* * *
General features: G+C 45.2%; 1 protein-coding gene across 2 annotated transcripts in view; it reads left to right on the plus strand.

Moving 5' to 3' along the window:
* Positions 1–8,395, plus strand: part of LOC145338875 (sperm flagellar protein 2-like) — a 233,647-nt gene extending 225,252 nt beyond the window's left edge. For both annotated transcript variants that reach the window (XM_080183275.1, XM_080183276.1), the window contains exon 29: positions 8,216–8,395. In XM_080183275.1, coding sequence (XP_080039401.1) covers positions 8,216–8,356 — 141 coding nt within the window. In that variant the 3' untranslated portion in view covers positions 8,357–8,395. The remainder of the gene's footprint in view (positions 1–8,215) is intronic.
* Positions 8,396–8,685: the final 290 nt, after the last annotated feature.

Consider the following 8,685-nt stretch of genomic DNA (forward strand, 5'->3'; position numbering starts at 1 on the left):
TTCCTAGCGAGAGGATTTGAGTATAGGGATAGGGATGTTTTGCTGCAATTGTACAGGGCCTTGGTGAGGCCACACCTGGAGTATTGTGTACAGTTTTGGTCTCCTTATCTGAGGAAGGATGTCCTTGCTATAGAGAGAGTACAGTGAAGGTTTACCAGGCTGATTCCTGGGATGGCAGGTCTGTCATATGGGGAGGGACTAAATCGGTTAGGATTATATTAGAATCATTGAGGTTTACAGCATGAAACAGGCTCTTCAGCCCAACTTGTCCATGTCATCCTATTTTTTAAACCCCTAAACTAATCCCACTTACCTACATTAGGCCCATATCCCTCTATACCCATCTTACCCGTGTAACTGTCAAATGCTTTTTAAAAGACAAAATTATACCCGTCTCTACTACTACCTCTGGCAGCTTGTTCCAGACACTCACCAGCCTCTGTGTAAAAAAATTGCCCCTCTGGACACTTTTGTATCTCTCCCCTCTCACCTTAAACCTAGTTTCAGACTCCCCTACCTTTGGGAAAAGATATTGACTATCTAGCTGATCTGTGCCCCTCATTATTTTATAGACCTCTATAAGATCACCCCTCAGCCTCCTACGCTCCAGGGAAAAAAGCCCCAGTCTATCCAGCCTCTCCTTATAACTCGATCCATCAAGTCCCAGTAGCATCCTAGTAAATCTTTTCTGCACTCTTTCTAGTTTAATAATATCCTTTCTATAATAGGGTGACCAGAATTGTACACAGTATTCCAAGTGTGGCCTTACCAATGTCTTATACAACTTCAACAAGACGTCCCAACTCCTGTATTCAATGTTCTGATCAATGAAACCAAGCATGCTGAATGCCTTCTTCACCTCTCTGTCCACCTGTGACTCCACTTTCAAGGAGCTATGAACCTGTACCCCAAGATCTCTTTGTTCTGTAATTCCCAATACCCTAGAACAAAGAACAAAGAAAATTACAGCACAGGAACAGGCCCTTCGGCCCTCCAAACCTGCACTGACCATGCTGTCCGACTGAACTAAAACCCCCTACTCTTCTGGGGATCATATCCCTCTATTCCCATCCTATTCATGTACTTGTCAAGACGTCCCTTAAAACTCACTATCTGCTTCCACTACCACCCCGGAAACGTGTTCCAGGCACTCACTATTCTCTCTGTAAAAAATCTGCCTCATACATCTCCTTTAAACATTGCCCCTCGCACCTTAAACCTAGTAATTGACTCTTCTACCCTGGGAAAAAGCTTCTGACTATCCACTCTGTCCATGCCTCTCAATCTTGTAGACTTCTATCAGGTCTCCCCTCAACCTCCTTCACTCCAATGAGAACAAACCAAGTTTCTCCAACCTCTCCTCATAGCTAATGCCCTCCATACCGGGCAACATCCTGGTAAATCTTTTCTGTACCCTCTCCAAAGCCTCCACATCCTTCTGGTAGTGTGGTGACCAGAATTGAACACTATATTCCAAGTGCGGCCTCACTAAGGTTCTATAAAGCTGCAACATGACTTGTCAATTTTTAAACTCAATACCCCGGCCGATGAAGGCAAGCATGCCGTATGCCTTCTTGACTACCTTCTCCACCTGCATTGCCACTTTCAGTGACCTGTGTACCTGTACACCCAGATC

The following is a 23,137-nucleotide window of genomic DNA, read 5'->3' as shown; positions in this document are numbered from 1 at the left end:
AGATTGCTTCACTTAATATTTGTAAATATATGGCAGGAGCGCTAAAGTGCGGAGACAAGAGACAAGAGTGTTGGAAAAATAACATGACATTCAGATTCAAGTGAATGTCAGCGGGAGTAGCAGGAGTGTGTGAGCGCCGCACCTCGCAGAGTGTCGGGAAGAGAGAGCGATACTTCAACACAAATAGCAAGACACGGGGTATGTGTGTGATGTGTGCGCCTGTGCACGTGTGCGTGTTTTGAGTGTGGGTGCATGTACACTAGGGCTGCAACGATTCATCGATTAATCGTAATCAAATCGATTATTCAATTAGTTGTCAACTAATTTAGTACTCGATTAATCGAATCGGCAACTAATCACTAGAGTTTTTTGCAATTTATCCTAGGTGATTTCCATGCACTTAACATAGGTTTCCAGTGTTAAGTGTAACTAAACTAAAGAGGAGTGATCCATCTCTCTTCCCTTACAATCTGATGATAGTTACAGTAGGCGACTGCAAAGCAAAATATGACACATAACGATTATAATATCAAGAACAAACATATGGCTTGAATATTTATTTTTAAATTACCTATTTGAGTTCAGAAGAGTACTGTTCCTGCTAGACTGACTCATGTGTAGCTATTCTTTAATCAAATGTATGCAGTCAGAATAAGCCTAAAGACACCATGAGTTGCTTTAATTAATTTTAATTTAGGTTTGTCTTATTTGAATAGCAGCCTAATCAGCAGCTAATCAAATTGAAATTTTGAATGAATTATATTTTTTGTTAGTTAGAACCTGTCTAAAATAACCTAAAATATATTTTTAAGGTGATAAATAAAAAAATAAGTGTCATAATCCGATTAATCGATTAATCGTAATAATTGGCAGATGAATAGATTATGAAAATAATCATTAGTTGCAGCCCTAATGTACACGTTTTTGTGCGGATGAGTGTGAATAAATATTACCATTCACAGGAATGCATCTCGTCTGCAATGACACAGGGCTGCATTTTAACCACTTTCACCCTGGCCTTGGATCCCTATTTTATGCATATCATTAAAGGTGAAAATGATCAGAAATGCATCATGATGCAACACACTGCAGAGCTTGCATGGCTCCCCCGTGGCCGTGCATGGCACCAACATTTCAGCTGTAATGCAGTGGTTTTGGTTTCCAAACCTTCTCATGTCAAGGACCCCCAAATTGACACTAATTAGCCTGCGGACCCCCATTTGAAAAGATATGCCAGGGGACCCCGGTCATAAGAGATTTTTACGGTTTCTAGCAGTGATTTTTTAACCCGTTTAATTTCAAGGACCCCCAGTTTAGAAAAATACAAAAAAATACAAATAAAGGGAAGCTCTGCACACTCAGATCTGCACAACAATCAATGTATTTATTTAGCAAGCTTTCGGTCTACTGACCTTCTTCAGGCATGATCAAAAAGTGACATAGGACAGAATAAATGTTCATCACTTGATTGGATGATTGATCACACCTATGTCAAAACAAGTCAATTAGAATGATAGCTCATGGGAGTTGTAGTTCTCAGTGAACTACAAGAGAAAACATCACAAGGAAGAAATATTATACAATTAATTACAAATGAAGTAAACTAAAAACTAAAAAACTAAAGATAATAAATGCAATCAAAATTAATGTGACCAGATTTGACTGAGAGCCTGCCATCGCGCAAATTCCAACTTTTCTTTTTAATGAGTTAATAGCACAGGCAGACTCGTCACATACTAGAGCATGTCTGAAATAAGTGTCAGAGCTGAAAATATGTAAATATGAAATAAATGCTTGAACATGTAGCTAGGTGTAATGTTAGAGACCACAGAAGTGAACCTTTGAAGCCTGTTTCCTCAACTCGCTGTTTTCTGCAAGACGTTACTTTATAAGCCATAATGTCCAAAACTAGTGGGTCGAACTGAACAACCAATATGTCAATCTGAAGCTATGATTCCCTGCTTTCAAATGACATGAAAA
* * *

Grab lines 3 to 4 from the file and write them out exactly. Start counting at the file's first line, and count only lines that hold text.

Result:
* Positions 1–8,395, plus strand: part of LOC145338875 (sperm flagellar protein 2-like) — a 233,647-nt gene extending 225,252 nt beyond the window's left edge. For both annotated transcript variants that reach the window (XM_080183275.1, XM_080183276.1), the window contains exon 29: positions 8,216–8,395. In XM_080183275.1, coding sequence (XP_080039401.1) covers positions 8,216–8,356 — 141 coding nt within the window. In that variant the 3' untranslated portion in view covers positions 8,357–8,395. The remainder of the gene's footprint in view (positions 1–8,215) is intronic.
* Positions 8,396–8,685: the final 290 nt, after the last annotated feature.